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Information control in reputational cheap talk

Anbarci, N.; Ghosh, S.P.; Roy, J.

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Authors

S.P. Ghosh

J. Roy



Abstract

An evaluator estimates as precisely as possible the innate talent of a careerist expert by observing the expert's performance in a prediction task, and has the ability to interfere with the expert's private signal by affecting its precision. The expert on the other hand knows her talent, observes this interference and can misrepresent private beliefs through strategic predictions to enhance her reputation. We show that when priors are significantly uninformative so that the task is a priori hard, the evaluator reduces the precision of the expert's signal, while when priors are significantly informative, he enhances it. We also find that the evaluator's objectives of maximising the precision of information about talent and maximising the probability of ‘truthful expert advice’ in the given task are aligned in and only in a priori hard tasks. We discuss implications of these results for market research decisions by a monopolist facing uncertain demand.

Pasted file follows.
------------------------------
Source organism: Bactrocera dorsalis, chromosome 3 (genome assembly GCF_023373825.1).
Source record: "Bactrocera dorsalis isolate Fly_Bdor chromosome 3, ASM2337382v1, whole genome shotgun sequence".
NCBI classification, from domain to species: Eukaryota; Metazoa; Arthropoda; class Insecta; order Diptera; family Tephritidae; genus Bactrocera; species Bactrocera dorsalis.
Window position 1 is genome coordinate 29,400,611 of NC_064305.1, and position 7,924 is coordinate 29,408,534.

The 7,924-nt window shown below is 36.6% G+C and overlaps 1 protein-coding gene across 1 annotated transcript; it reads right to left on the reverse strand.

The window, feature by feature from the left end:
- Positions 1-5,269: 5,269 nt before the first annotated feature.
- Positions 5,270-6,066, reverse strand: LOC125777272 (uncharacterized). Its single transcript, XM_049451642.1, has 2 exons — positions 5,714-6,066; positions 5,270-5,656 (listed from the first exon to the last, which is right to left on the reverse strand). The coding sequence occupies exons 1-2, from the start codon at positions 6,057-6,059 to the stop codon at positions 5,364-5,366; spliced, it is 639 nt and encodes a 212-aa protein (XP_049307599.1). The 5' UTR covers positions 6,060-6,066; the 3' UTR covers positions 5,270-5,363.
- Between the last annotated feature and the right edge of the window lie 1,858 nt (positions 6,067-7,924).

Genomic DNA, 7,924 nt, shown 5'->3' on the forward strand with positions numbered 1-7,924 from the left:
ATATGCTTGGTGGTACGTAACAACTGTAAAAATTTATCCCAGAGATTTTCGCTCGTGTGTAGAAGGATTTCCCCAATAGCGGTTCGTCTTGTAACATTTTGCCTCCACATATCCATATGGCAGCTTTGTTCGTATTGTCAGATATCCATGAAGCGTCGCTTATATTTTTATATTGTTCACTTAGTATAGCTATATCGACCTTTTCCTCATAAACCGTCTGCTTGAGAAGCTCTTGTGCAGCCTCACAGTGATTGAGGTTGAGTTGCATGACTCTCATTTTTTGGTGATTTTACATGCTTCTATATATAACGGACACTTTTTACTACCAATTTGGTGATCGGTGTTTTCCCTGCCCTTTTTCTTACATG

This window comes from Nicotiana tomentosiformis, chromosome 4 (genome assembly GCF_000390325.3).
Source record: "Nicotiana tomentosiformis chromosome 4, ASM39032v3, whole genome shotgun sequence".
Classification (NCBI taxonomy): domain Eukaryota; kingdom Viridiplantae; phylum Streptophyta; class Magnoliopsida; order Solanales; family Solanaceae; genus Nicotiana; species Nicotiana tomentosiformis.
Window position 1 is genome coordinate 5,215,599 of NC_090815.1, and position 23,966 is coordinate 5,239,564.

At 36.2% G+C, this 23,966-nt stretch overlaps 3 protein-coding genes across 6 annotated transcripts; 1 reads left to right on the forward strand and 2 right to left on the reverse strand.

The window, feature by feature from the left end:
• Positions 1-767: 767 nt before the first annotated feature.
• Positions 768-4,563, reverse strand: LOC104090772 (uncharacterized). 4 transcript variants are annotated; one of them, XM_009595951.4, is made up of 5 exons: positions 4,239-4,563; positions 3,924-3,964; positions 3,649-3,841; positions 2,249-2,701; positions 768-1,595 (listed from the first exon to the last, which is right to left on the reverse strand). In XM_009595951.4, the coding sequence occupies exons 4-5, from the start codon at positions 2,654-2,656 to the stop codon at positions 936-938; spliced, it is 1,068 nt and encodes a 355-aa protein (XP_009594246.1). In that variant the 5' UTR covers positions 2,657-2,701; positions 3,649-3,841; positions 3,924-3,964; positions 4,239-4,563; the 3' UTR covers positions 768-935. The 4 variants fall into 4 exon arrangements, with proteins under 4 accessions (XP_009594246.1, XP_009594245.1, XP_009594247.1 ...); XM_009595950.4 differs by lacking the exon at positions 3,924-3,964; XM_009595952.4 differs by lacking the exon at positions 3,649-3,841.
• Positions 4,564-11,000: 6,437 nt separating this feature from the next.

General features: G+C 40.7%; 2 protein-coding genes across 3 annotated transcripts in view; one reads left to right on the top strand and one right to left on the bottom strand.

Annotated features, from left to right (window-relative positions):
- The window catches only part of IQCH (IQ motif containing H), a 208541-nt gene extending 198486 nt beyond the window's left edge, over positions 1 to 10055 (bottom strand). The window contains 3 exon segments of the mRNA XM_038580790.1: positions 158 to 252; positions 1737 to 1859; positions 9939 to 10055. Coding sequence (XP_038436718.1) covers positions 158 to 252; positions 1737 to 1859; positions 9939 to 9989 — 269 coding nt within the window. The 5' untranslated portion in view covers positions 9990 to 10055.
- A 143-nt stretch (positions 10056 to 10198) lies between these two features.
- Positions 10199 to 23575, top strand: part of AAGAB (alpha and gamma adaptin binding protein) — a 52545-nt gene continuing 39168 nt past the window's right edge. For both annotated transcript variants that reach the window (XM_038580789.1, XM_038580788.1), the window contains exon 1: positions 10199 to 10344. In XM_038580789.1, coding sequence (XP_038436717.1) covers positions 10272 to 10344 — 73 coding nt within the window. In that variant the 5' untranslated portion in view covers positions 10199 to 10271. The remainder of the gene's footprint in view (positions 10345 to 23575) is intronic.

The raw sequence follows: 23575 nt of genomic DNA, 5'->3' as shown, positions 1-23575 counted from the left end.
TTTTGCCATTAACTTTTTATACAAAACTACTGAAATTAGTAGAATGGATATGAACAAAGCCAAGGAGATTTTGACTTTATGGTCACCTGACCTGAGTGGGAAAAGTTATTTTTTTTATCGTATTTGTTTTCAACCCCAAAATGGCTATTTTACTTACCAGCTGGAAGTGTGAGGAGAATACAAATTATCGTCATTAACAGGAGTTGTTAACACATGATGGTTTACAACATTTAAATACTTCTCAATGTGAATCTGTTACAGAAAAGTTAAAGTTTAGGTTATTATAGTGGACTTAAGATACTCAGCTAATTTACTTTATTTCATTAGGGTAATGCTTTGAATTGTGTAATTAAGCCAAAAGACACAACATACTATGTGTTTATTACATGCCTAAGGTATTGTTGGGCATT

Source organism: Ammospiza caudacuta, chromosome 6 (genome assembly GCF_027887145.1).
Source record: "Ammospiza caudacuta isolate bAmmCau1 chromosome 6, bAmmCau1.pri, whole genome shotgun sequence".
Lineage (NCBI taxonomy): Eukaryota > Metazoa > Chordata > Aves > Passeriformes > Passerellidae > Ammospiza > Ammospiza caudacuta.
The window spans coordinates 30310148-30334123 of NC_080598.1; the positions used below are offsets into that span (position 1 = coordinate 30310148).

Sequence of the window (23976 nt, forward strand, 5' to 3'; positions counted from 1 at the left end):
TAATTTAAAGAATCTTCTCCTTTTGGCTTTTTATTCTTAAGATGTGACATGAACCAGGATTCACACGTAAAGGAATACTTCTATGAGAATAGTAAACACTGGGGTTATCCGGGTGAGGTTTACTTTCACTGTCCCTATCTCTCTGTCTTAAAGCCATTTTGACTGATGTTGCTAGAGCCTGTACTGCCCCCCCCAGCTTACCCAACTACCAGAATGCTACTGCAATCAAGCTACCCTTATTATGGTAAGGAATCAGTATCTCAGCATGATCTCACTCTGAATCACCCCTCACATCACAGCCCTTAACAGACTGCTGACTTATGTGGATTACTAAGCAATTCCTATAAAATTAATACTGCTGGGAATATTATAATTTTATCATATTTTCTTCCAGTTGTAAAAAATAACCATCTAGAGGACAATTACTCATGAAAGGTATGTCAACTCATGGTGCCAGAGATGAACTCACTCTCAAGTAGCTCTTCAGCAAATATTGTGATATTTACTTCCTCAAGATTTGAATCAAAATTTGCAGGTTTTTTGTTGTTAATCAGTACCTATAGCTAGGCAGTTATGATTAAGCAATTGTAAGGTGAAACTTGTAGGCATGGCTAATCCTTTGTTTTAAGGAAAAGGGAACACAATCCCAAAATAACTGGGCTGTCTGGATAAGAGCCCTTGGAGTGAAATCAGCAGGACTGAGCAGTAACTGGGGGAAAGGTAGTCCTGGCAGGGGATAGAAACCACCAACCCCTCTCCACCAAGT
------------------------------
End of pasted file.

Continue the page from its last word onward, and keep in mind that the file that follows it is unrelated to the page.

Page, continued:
Journal Article Type Article
Acceptance Date Nov 18, 2016
Online Publication Date Sep 29, 2017
Publication Date Sep 29, 2017
Deposit Date Aug 16, 2018
Publicly Available Date Mar 29, 2019
Journal Games and Economic Behavior
Print ISSN 0899-8256
Publisher Elsevier
Peer Reviewed Peer Reviewed
Volume 106
Pages 153-160
DOI https://doi.org/10.1016/j.geb.2017.09.010
Public URL https://durham-repository.worktribe.com/output/1322808

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